Instrumentation for Fluorescence Spectroscopy

  • Joseph R. Lakowicz


The successful application of fluorescence methods requires considerable attention to experimental details and a good understanding of the instrumentation. There are numerous potential artifacts which can distort the data. Fluorescence is a highly sensitive method. The gain or amplification of the instruments can usually be increased to obtain observable signals, even if the sample is nonfluorescent. These signals seen at high amplification may not originate with the fluorophore of interest. Instead, one may observe interference due to background fluorescence from the solvents, light leaks in the instrumentation, stray light passing through the optics, light scattered by turbid solutions, Rayleigh scatter, and/or Raman scatter, to name a few sources of interference. Furthermore, there is no ideal spectrofluorometer, and the available instruments do not yield true excitation or emission spectra. This is because of the nonuniform spectral output of the light sources and the wavelength-dependent efficiency of the monochromators and detectors (photomultiplier tubes). The polarization or anisotropy of the emitted light can also affect the measured fluorescence intensities. To obtain reliable spectral data, one needs to be aware of and control these numerous factors. In this chapter we will discuss the properties of the individual components in a spectrofluorometer and how these properties affect the observed spectral data.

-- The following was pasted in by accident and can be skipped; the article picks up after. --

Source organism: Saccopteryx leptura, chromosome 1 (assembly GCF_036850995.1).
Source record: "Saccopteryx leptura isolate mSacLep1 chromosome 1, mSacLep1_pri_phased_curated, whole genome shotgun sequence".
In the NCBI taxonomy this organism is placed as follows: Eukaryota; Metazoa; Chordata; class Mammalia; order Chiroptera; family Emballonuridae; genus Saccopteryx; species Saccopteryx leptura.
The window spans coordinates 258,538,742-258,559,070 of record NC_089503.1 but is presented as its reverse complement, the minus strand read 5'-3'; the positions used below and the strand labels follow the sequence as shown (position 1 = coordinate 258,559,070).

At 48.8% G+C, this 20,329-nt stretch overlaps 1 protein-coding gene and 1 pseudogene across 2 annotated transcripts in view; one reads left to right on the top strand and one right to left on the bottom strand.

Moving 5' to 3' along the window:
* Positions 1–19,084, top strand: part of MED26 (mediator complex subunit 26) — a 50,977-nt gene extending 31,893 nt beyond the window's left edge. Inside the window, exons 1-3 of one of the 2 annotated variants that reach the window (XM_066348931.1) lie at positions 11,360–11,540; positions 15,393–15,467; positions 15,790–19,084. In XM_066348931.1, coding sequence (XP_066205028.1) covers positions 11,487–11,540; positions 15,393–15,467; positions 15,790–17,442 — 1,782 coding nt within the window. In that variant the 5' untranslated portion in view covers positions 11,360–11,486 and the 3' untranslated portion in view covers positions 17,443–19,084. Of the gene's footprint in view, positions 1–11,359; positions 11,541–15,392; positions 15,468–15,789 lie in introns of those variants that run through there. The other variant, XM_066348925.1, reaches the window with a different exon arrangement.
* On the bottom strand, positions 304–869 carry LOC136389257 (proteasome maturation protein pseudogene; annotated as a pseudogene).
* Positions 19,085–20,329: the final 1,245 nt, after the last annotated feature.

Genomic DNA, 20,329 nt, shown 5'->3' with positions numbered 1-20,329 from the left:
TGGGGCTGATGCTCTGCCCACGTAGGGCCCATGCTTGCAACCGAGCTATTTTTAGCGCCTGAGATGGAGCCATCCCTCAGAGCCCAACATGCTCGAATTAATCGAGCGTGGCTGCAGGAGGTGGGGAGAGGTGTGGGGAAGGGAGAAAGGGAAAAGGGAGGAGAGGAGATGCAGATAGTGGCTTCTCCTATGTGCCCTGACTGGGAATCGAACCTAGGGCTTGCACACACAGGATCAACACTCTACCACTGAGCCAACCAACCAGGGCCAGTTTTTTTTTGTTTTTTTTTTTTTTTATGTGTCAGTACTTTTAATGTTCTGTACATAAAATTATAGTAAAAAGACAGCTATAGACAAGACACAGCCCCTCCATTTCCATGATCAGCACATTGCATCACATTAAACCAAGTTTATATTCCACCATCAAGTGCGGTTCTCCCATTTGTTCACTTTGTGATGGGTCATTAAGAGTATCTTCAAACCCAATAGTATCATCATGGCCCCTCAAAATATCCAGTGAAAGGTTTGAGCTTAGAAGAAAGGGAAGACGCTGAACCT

Emission Spectrum Fluorescence Spectroscopy Xenon Lamp Stray Light Exciting Light 
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Copyright information

© Springer Science+Business Media New York 1999

Authors and Affiliations

  • Joseph R. Lakowicz
    • 1
  1. 1.University of Maryland School of MedicineBaltimoreUSA

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